Posts Tagged ‘Jacques Barzun’

More on bad sex: “Eros calls for something better.”

Sunday, December 16th, 2012
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John Adams over at The Gentle Rereader offered such an elegant coda to our recent post on the Literary Review‘s bad sex award (we wrote about it here and here) that we couldn’t leave it alone in the comments section, where he had put it for us.  Here it is:

Barzun’s big thoughts on bad sex in books

Prize-giving as ridicule doesn’t seem to be having the intended effect. Even badly written sex sells. Eros calls for something better. As ever, Jacques Barzun looks deeper into a question, in this case of sex scenes in books. In Venus at Large: Sexuality and the Limits of Literature he concludes:

“Since sexuality is of our very being, sex cannot be called illegitimate, immoral, or uninteresting. But it is terribly limited; and its appeal being unfailing, it is – or it ends by being – a cheap device. When, moreover, sex is present to make up for deprivations in the culture of a whole age, it becomes a burden to literature. As Shaw said in praising the purity of Poe, ‘Literature is not a keyhole for people with starved affections to peep through at the banquet of the body.’ One is permitted to think that the glut of sex in our prose and verse fictions will remain as the special mark of our work, the brand of the times on our genius; and one may perhaps imagine further that sooner or later a Cervantes will come, who in a comic saga of sex will bury our standardized bedroom adventures like so many tales of chivalry.”

Before reaching that conclusion, though, he surveys a broad array of literary sex examples before distinguishing those from sexuality:

“Sex – that is to say the particulars of the act – is an inescapably trite and insignificant event for literature. … Sexuality is on the contrary the very atmosphere in which all literature breathes and lives. But sexuality can be made palpable in thousands of ways, ancient, modern, and still to be discovered. There is surely more to the sexual instinct and its derivatives than the rapid mechanical transaction we have been given as its sum and summit. There are tendernesses and hesitancies, sensations and fantasies that are not of the readily nameable sort, and the language for them does not as yet exist. It is the business of art to create it.”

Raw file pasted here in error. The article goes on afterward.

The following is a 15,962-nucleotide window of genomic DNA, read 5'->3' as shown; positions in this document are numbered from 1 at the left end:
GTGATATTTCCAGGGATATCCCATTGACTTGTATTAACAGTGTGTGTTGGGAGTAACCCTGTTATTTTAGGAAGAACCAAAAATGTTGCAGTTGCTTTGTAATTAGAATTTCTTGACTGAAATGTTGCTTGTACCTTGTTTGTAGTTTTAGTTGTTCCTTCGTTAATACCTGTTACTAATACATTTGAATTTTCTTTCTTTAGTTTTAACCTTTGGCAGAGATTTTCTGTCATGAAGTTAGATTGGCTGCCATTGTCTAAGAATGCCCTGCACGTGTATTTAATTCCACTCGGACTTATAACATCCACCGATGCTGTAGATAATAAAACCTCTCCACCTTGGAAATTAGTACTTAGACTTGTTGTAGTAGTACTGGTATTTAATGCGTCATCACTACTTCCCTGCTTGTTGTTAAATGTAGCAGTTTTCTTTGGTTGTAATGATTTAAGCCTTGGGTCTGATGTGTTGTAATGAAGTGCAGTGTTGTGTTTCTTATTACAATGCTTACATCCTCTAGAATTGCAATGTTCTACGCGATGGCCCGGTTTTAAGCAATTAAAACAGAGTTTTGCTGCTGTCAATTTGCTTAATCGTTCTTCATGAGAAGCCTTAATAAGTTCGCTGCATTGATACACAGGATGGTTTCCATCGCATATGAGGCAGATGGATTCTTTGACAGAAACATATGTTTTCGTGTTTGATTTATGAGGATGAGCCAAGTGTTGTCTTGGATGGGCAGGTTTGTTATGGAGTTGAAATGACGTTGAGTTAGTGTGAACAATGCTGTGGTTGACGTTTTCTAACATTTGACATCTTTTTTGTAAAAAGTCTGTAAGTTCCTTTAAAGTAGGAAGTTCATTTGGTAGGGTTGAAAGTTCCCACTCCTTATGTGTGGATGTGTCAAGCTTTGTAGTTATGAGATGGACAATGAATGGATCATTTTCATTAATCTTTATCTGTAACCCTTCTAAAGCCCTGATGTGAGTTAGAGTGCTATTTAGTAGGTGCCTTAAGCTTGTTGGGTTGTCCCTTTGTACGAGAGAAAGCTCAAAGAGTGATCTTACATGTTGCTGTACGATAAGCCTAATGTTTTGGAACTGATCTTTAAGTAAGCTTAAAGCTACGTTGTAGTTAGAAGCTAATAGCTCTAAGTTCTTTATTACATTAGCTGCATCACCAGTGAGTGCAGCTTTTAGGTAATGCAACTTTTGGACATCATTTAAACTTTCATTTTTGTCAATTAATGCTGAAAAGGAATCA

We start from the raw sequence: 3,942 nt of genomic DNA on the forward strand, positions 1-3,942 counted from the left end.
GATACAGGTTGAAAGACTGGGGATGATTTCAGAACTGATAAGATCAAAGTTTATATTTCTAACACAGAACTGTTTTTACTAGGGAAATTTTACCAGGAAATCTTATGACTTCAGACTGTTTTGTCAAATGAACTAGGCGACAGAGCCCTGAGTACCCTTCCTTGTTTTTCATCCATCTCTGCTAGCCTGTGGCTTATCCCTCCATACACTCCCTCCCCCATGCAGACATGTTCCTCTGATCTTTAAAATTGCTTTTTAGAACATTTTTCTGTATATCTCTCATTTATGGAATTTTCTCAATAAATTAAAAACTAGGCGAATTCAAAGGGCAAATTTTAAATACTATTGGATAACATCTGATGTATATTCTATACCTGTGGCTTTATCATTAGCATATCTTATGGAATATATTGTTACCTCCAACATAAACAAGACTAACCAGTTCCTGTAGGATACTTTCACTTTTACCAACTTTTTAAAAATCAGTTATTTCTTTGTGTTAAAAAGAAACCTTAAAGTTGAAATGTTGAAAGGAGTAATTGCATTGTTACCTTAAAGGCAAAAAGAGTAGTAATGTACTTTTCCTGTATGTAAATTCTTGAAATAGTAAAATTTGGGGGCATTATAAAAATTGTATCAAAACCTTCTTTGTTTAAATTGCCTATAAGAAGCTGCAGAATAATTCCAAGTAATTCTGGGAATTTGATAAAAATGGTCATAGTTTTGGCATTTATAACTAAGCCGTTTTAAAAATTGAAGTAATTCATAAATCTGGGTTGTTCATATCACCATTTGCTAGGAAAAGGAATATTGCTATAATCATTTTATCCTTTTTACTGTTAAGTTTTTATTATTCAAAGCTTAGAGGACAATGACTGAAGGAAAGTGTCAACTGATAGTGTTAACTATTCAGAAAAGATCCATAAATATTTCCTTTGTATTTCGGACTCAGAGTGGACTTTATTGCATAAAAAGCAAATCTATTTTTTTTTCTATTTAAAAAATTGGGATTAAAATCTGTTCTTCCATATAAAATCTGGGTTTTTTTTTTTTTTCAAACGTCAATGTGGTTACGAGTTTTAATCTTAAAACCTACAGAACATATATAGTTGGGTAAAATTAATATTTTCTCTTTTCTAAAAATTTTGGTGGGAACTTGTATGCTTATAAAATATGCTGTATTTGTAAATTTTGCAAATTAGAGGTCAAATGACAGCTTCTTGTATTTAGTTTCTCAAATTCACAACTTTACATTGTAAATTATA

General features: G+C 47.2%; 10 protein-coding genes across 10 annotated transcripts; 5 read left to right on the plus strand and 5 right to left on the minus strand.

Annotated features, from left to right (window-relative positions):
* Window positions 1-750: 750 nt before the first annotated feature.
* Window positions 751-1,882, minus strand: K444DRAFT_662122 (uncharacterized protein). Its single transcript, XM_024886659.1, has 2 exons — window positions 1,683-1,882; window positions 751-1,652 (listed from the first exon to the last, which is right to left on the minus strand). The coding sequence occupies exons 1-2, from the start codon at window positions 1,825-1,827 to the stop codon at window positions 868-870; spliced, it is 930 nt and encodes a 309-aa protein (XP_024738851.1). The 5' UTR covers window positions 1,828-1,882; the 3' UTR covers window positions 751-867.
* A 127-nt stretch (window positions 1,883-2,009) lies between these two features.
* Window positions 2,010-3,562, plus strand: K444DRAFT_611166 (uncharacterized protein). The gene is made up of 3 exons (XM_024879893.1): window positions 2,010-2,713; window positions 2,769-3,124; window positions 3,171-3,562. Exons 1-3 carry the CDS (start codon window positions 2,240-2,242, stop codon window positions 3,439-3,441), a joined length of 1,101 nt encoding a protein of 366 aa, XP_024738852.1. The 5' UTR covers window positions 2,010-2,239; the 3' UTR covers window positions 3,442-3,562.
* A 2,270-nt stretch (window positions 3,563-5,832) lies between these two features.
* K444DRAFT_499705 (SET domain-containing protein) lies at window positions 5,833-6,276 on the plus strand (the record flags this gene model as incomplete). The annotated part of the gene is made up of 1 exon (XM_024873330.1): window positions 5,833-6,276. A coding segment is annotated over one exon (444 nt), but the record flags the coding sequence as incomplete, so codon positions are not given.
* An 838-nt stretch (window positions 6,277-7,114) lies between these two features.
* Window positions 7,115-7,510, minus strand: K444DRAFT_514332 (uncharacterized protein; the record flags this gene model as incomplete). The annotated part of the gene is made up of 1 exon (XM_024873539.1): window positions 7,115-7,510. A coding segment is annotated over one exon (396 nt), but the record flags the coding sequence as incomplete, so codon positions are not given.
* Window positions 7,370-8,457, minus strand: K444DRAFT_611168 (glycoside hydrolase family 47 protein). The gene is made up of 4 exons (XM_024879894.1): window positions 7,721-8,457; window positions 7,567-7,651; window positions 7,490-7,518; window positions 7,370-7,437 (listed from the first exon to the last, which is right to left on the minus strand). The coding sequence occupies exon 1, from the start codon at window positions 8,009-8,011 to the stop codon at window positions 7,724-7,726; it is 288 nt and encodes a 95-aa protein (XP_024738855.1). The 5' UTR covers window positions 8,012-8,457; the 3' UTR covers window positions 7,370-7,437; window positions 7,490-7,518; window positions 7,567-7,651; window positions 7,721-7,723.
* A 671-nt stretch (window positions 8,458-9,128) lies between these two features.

(Excerpted in A Jacques Barzun Reader, Michael Murray, ed., HarperCollins, 2002, pages 175–186; full essay in Encounter magazine, March 1966, pages 24–30.)

Thank you John and Jacques.  We couldn’t have put it better ourselves.  In fact, we didn’t.

 

Jacques Barzun: “I am a liberal, a conservative, and a socialist”

Thursday, November 8th, 2012
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He avoided the political fray. (Photo: Harper Collins)

Jacques Barzun died two weeks ago, on October 25, at age 104.  I’m only starting to think about it.  The New York Times described him as “the distinguished historian, essayist, cultural gadfly and educator who helped establish the modern discipline of cultural history and came to see the West as sliding toward decadence…”

“Mr. Barzun was a man of boundless curiosity, monumental productivity and manifold interests, encompassing both Berlioz and baseball. It was a life of the mind first cultivated more than a century ago in a childhood home outside Paris that became an avant-garde salon.” He published his “most ambitious and encyclopedic work” at 92.

Barzun largely created the field of cultural history, which his biographer Michael Murray describes as “an all-inclusive synthesis: not only kings, battles, laws, and statistics, but also habits, beliefs, influences, and tendencies, in art and literature, manners, morals, science, and religion, and the social setting in which these were found.”

Murray’s comments about Barzun arouse my envy.  He writes: “it is hard not to be dazzled by a man who, during a four-week period in 1953, read and reviewed André Malraux’s Voices of Silence and The Letters of Franz Liszt, edited the galley proofs of his book God’s Country and Mine, adapted them into articles for the Atlantic Monthly and Vogue, gave speeches on campus and at a Partisan Review banquet, reworked four lectures for publication, and offered a broadcast on WNYC. All this, mind you, apart from his teaching and dissertation duties.”  Ah well, as Barzun himself wrote in The House of Intellect (1959): “The intellectuals’ chief cause of anguish are one another’s works.”

Now here’s the reason I’m going over all this.  Like many Americans, I found this year’s elections a dispiriting process.  I find the slagging matches between sides depressing, the gloating and the defensive justifications wearying, and the whole reduction of complicated thoughts and reactions into political labels outdated and simplistic.  So Frank Wilson of Books Inq sent me this quote from Barzun: